Clemson on Monday released a list of nutritional and dietary supplements given to football players during the 2018 season. The school provided the information in response to a public records request from The Post and Courier.
According to the Clemson report, only five new products were made available during the season — all on Oct. 10, during the off week between the Wake Forest and N.C. State games. But over 50 supplements, including Rice Krispie treats and Cliff Bars, were introduced in January and March of 2018.
The Tigers in December had three players banned from the College Football Playoff games for testing positive for ostarine, a performance-enhancing drug. Head coach Dabo Swinney said it is possible the substance came from something Clemson gave the players by mistake.
Supplements routinely are made available to major college athletes, who are often directed to take certain amounts as part of strength or weight adjustment plans.
Clemson football players, according to the list provided, were offered Muscle Milk Pro Series, Muscle Milk Cytosport, Thorne Double Strength Zinc Picolinate, ESSNTL Gatorade recovery powder and Centrum multivitamins on Oct. 10.
The Throne Zinc Picolinate is a zinc product; picolinic acid is a natural mineral compound produced in the body.
Clemson must officially confirm that any nutritional supplement given to athletes complies with NCAA rules, a Clemson spokesperson told The Post and Courier.
Star defensive tackle Dexter Lawrence and reserve players Braden Galloway and Zach Giella tested positive for ostarine before the Cotton Bowl and were banned from both that game and Clemson’s 44-16 victory over Alabama in the national championship game.
Lawrence was the 17th overall pick (New York Giants) in the NFL draft Thursday night. Galloway and Giella remain ineligible for the 2019 season pending a Clemson appeal, which the NCAA is expected to hear this week.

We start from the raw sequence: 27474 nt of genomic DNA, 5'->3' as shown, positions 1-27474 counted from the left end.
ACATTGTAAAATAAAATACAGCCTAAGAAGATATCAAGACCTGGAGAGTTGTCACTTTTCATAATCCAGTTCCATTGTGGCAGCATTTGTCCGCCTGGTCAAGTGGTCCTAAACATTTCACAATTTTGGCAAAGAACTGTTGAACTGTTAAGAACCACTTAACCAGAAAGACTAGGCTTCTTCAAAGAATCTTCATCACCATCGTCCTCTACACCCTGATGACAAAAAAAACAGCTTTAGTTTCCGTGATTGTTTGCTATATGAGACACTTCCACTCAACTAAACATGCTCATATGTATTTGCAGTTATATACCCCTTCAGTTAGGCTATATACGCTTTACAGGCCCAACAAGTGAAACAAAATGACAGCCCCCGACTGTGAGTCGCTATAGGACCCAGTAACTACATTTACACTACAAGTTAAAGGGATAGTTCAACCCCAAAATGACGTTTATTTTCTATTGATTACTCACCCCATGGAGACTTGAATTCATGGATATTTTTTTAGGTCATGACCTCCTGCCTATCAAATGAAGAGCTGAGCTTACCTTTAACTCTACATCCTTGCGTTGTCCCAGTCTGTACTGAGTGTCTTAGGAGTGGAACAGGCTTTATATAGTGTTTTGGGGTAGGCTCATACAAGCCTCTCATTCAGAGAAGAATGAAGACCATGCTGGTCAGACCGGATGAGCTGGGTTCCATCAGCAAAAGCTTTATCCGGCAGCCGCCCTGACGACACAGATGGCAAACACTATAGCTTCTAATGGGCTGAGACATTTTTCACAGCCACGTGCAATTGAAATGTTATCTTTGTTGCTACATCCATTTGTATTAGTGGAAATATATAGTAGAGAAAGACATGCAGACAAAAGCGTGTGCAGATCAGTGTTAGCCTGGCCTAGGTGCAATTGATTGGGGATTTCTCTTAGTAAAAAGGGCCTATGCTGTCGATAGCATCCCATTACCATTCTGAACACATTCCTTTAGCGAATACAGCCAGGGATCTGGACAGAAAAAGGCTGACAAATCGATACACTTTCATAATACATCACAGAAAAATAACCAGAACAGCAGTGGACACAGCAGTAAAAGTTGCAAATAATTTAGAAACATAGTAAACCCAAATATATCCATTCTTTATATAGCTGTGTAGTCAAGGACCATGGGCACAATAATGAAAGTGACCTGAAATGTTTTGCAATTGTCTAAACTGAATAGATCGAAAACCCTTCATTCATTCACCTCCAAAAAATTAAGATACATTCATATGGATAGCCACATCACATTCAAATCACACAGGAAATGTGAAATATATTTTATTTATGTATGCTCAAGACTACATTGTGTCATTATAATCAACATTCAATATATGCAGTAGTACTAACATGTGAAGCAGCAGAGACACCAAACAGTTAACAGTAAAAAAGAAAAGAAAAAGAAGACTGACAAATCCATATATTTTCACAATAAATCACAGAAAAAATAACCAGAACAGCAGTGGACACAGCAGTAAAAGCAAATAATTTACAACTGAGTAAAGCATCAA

The NCAA, as part of routine championship event procedure, picked fewer than 20 Clemson players for random drug testing. There were 119 players on the roster.
Swinney told The Post and Courier in February that the ostarine could have been mistakenly given to the players by the school.
Lawrence has said he has no idea how the PED entered his system. The Wake Forest, N.C., native told The Post and Courier in February that he was ready to answer PED questions at the NFL Combine or on visits to NFL teams.
“I do want to know how it got in my system and where it came from,” Lawrence said. “But right now, they are still doing their research to see where exactly it came from, and they don’t know where right now.”
Within the list of over 100 supplements given to Clemson athletes from 2007 to February of 2019 are many familiar products, ranging from Power Bars and Kind Bars to Whey Powder.
The list includes two items apparently rejected for basketball team use: Metagenics Fish Oil in 2014 (“technically not signed by compliance”) and a Custom Amino Acid in 2015 (“deemed impermissible).
A Clemson in-house investigation into the PED situation was launched just after the positive tests and before the Cotton Bowl. The school has not provided any updates regarding the investigation.
Follow Gene Sapakoff on Twitter @sapakoff